About a week ago I received an interesting email from reader Steve Kline Jr.
Kline is Director of Market Intelligence at Gardner Business Media, Inc., a B2B media company that conducts surveys similar to the ISM.
Steve writes …
I own B2B media company that published trade magazines for manufacturing since 1928. Since 2006 we have conducted our own monthly survey that functions just like the ISM index.
We get about 500 responses a month from all kinds of durable goods manufacturers. So, it’s a little more narrowly focused than the ISM. But, we don’t seasonally adjust the data. And, I’ve noticed over time that the Fed tends to revise capacity utilization data to reflect the changes in our backlog index. The Fed usually does this six to 12 months after the fact.
Basically, in every industry we track there is an accelerating contraction over the last four to five months. Most indices are at their lowest point since late 2012.
We do this for metalworking, plastics, composites, and a couple other processes. The metalworking index started in December 2006. The others started in December 2011. There are far more metalworking facilities in durable goods manufacturing than facilities in the other industries. The index can also be broken down by industries (aerospace, automotive, medical, etc.), region of the country, and plant size. We’re working on a data visualization in Tableau for this.
I’ll put a chart together of the ISM and our index (may take some time as I’m headed to Taiwan for a presentation on the state of American manufacturing.) I will say that one of the participating companies in the ISM has said our index is a better representation of their business than the ISM, particularly over the last two years or so (perhaps due to the seasonal adjustments of the ISM). It is an industrial supplies company.
In a followup Email Steve wrote …
As I said previously, our metalworking business index goes back to December 2006. Our durable goods index started in 2001. We have a database of over 100,000 manufacturers, mostly in the durable goods space. Of the manufacturers in our database, more than half are in the metalworking industry. Some of these facilities may do more than metalworking though.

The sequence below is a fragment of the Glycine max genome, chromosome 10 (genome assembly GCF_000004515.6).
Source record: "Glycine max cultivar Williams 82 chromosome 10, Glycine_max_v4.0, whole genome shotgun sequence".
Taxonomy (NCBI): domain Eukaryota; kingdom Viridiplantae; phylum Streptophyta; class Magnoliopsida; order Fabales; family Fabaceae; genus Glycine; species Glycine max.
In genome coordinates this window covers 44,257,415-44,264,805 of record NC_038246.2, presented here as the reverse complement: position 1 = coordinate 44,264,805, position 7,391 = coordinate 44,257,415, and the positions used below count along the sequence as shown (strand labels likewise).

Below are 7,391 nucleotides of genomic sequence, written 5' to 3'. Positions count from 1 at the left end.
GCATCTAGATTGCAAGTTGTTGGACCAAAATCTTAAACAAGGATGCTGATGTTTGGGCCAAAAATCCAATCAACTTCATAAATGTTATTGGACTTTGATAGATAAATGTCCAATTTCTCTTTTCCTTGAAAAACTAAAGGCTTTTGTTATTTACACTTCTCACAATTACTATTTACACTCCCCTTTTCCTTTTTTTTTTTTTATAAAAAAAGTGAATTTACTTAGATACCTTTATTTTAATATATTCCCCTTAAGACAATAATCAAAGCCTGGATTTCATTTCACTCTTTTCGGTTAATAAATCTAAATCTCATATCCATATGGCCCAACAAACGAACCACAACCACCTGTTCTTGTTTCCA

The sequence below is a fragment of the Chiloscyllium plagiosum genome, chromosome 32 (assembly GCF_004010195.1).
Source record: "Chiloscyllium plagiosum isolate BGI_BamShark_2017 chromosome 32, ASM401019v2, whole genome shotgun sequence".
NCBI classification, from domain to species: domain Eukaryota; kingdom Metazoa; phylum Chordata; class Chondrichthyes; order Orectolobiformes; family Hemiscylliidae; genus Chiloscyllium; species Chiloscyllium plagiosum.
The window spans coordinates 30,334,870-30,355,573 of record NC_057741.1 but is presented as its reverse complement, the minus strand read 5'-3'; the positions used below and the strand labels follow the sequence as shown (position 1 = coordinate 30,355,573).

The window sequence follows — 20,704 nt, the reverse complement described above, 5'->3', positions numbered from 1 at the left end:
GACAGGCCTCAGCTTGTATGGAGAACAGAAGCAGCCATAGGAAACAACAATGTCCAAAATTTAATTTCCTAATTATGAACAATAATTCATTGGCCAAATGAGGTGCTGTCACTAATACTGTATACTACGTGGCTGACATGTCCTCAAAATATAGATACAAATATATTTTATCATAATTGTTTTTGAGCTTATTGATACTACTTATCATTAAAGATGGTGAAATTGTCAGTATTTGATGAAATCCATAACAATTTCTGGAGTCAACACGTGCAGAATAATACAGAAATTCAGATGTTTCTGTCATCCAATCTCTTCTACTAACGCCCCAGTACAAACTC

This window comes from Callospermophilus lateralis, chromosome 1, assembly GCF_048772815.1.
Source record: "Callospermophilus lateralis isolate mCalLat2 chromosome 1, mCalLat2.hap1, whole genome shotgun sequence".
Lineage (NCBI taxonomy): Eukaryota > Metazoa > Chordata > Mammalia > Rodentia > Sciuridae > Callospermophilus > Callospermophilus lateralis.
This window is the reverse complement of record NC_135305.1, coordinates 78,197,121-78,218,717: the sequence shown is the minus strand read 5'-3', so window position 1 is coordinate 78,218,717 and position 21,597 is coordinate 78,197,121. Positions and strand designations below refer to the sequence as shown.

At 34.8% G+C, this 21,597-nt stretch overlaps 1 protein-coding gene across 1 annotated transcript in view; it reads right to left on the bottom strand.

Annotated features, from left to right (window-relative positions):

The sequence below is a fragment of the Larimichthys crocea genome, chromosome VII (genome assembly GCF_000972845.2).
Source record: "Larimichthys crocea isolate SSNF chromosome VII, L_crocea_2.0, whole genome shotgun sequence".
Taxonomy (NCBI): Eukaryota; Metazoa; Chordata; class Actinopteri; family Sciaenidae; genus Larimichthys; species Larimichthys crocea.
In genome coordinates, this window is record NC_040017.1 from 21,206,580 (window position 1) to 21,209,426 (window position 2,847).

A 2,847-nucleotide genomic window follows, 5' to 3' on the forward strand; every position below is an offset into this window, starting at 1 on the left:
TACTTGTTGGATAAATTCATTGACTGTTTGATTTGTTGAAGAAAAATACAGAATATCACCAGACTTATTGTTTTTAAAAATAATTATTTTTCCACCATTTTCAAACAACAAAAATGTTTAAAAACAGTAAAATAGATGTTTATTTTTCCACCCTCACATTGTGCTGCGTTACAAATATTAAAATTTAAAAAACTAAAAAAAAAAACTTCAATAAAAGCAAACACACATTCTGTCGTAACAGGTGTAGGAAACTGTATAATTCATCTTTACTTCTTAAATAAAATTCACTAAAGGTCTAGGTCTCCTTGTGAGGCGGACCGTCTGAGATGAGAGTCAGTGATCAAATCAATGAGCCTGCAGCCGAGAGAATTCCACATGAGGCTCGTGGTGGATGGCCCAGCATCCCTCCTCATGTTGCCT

It’s interesting that our metalworking business index fluctuated around the ISM from the time it started until the first or second quarter of 2012. Since that time, our metalworking business index has been decidedly lower than the ISM. Off the top of my head, there are a couple of possible reasons for this:
1. We include exports in our total index. While the ISM asks about exports I don’t think they include the exports sub-index in their total index.
2. Our survey probably includes many smaller manufacturers that don’t participate in the ISM. The ISM is limited to the same 300 companies every month (at least that’s my understanding). We send an email survey to every plant we have an email address for. We average about 500 responses per month (about 300 or so in the metalworking index). The responses by plant size are representative of the universe. Since 2012, and particularly over the last 18-24 months, the index at smaller facilities has been much worse than the index at larger facilities. Just in the last two months, the index at large facilities has started to fall. So, it will be interesting to see if the ISM converges with our index again.
3. We do not seasonally adjust our data while the ISM does. I seem to recall they adjusted their seasonal adjustment sometime in the last few years.
I hope to have a way for those interested to subscribe to this data later this year.
Here are a couple of charts.
Gardner MetalWorking Index vs. ISM
Gardner Durable Goods Index vs. ISM
It will be interesting to watch how this maps out vs. the ISM over time. I will post periodic updates when I get them.
Mike “Mish” Shedlock